By focusing on our strengths, we make ourselves the best we can be. By partnering with people that have complementing strengths, we can, as a team, have all the bases covered by the right people. You’ve seen this a lot with software startups: the common setup requires 3 people: somebody with a knack for design, somebody for development, and somebody for creating a cash flow positive business. You wouldn’t have the guy whose strength is design try to do the financials when somebody else on the team has that strength. Plus, our strengths are intrinsically motivating. Simply because we are good at something, we’ll be even faster at it, because we enjoy it.

Strengths is also about personal growth. The writers argue that focusing on our weaknesses might allow us to take something that we’re only 10% good at to become 20% good at it, while focusing on our strengths can allow us to take something we’re 150% good at to become 300% good at it. I can certainly agree; we’ve seen this in practice. I’m not particularly good with coming up with creative, new algorithms to replace inefficient old ones, and if I spend a week trying to devise a better big data reconciliation algorithm, I might make it 5% more efficient, when a solution that would make it 200% more efficient has already been engineered by someone who has this strength. However, I have a knack for design, and if I spend a week practicing new design techniques and trying to expand my repertoire, I’ll end up with a number of cool new resources which are ready to be published and used.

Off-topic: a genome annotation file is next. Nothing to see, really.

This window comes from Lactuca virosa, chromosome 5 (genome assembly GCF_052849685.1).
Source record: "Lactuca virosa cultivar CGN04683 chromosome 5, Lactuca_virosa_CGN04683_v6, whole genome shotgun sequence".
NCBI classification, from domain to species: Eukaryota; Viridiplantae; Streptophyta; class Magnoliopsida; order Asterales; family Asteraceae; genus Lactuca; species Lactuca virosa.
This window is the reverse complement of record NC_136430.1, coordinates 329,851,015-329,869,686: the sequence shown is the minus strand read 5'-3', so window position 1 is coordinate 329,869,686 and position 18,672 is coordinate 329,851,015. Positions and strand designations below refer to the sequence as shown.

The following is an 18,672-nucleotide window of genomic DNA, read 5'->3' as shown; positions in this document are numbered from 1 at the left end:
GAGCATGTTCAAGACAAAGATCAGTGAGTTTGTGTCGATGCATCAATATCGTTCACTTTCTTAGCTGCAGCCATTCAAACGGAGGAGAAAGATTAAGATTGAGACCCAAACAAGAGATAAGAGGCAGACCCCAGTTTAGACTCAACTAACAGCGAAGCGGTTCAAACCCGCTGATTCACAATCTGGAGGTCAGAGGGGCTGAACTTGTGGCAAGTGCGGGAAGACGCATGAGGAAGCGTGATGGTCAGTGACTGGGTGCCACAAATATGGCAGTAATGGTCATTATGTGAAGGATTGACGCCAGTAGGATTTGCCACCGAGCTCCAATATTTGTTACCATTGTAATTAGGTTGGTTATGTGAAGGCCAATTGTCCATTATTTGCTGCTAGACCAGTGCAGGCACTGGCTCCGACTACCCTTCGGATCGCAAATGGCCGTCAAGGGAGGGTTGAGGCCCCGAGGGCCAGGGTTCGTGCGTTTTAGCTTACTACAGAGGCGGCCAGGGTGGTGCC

With Strengths, we learn a good bit about ourselves, but we learn even more about each other. We know how to work with each other, how to communicate more effectively, etc. One of our early developers had high analytical, so we knew in order to get him on board with a decision, he would need to hear all of our reasons leading into that decision and how the circumstances led to that decision. With Josh, who is high achiever, I know that he needs a well-maintained task list. He enjoys seeing what work needs to be done and checking it off. I don’t have the need for to-do lists, but I know he will. I also know not to rid him of the joy of checking something off of our shared lists on our whiteboards — there’s a certain sense of accomplishment and satisfaction that comes with that for achievers.

To make sure we always tap and balance each of our strengths, and to make sure we get to know everyone else’s, we each have a plaque on our desk with our top strengths listed on them. We don’t think we’d be where we are to today, both personally and as a company, without this use of Strengths and, we could not imagine moving our company into its next phase of growth without a culture rooted in Strengths.